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The Escalating Tensions in the Red Sea Are a Bad Omen

On New Year’s Eve, US Navy helicopters in the Red Sea engaged and sank three boats belonging to Yemen’s Houthis, killing ten. According to US Central Command, the boats were attacking a container ship and fired on the helicopters as they responded to the ship’s distress call. The encounter represents a significant escalation that risks forcing a whole new war on the American public and the Middle East.

The Red Sea region has become one of the world’s most volatile flashpoints in the aftermath of the October 7 attacks in southern Israel. The Houthis of Yemen see it as their “humanitarian and moral duty” to use their location along one of the world’s most important shipping lanes to hamper and disrupt Israel’s brutal assault on Gaza.

Despite what US officials say, the Houthis are the de facto government of Yemen. Just like the current government of Ukraine, the Houthis rode a wave of mass protests in 2014 and seized control of the capital city and the vast majority of the country’s populated territory, causing the previous president to flee.

In response, the US government bankrolled a horrific Saudi air war on the Houthis for eight years. The war killed and maimed thousands of civilians, many of them children. The Saudi military also blocked the import of food and targeted Yemen’s water infrastructure, leading to famine and a severe outbreak of cholera.

But all the suffering brought on the Yemeni people did not turn them against the Houthis. And the Saudi campaign lost all its steam when war broke out in Gaza. Two weeks ago, to the dismay of the US government, the Saudi government and the Houthis committed to a ceasefire and agreed to engage in a United Nations–led peace process.

So now, as the Houthis attempt to stop ships they say are linked to Israel, the US government cannot rely on its Saudi friends to do its dirty work. Washington has tried to organize an international task force to help regain control of the Red Sea, but many US allies are reluctant to join.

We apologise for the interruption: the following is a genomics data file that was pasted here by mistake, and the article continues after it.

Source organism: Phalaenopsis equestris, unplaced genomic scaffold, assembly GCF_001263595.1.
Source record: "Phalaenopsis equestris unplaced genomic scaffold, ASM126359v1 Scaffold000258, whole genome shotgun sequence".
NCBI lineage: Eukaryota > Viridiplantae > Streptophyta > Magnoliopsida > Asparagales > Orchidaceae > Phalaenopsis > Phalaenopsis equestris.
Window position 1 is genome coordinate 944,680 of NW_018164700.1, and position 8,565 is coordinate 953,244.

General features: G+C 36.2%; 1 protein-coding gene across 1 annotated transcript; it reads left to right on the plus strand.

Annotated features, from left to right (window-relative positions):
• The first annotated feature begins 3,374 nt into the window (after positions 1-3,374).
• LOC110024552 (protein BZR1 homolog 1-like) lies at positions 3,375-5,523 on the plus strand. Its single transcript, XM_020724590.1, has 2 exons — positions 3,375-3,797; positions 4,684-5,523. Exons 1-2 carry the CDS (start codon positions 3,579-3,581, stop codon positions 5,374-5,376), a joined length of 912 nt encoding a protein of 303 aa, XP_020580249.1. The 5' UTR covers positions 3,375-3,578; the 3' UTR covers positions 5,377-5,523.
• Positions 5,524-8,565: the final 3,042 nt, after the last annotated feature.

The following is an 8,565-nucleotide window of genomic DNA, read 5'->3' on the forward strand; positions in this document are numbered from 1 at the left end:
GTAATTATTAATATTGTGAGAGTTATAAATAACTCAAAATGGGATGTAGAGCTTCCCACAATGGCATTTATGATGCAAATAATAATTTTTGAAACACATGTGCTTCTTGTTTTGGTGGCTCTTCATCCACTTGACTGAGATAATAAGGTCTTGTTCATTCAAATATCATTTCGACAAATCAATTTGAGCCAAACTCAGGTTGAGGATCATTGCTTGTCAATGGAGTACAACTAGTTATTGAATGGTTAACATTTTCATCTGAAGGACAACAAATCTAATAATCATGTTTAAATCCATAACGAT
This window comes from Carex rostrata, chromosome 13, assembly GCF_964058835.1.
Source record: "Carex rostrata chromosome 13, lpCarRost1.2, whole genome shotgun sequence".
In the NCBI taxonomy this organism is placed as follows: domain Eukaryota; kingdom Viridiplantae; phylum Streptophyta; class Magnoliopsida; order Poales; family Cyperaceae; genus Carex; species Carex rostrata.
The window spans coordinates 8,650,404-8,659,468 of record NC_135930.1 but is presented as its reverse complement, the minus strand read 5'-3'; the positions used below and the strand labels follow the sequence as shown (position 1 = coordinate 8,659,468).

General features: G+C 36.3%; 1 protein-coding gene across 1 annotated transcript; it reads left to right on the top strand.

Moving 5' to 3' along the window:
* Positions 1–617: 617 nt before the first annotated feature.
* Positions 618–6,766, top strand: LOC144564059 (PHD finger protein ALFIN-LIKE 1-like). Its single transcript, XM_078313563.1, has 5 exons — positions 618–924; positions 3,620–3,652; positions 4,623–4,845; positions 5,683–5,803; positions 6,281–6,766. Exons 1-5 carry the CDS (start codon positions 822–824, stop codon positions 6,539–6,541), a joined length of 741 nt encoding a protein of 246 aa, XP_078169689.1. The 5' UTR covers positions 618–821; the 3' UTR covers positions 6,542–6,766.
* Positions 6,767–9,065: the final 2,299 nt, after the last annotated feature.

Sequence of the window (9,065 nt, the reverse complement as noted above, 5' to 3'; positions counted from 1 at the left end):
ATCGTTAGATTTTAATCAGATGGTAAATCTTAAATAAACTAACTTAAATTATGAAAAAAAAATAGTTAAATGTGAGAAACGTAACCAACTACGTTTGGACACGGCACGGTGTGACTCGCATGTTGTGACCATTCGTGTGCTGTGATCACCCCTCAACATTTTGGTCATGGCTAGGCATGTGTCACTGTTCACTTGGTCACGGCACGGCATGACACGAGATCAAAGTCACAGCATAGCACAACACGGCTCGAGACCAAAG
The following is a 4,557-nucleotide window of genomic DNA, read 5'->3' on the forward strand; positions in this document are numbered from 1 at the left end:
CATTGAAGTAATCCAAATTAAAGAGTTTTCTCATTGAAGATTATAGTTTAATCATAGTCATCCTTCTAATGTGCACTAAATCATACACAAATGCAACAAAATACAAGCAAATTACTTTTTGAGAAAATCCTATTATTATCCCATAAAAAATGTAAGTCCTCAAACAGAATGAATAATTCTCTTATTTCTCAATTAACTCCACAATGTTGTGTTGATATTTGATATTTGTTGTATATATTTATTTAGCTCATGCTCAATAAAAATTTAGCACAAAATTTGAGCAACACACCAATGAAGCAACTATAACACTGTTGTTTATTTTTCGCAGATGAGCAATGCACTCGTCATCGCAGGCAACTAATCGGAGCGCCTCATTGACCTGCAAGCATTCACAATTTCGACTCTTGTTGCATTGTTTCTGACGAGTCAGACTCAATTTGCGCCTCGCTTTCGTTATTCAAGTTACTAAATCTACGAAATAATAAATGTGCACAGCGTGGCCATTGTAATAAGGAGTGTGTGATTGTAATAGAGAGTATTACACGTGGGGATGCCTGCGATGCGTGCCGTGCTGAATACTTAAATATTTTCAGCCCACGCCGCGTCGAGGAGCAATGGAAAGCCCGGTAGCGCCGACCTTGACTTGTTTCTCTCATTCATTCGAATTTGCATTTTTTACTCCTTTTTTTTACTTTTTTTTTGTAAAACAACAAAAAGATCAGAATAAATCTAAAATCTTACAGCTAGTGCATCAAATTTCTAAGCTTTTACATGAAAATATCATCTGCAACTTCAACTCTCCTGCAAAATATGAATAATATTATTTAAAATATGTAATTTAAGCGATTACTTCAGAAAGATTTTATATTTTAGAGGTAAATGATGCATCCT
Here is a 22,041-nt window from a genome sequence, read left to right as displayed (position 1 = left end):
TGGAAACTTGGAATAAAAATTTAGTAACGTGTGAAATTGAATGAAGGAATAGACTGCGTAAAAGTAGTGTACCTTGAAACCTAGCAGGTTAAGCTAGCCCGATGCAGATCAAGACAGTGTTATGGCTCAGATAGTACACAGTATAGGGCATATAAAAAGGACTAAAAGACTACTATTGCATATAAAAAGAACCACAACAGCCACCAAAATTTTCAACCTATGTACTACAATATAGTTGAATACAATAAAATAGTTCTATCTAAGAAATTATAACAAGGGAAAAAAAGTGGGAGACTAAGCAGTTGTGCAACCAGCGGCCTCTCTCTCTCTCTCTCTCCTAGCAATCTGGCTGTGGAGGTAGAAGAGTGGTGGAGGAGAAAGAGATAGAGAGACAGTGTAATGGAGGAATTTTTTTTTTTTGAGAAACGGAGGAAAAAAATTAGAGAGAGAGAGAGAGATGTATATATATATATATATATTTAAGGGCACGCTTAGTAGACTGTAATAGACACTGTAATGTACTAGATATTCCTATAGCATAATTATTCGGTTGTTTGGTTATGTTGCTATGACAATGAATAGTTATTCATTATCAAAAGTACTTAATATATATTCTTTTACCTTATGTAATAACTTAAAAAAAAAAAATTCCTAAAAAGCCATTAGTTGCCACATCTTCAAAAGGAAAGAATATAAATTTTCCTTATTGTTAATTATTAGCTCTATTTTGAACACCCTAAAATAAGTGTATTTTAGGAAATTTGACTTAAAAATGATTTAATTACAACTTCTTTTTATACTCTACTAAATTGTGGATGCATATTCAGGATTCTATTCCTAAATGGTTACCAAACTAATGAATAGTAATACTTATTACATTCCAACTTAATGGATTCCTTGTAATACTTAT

Lacking a broad international coalition or regional proxies to work through, the United States and the United Kingdom are reportedly planning to begin bombing Yemen directly. And on January 1, an Iranian warship entered the Red Sea—presumably as a gesture of Iran’s support for its Houthi allies—so it’s unlikely that a war with Yemen would stay contained.

Red Sea Map

These events demonstrate that a wider war in the Middle East will be very hard to avoid as long as Washington continues to throw its support behind Israel’s indiscriminate strategy in Gaza. The way the Israeli government chose to respond to the October 7 attacks has so far killed over twenty-one thousand people in Gaza. Another seven thousand are thought to be stuck under the rubble. Eight thousand of those confirmed killed were children.

Putting aside the moral considerations that this level of civilian casualties necessitates, it was naïve to think the Muslim world would sit back as Israeli operations kill over 2,600 Palestinian children a month.

The American people are already being forced to fund proxy wars and isolated military interventions across the world. But as damaging as those foreign interventions have been to Americans’ safety and economic well-being, they would be nothing compared to the conventional direct war foreshadowed by these developments in the Red Sea.

Add to that the fact that most Americans want the US to call for a permanent ceasefire in Gaza, and the idea that the public is ready to mobilize for war with Yemen—much less Iran—appears absurd. Yet that is the path Washington has us on.

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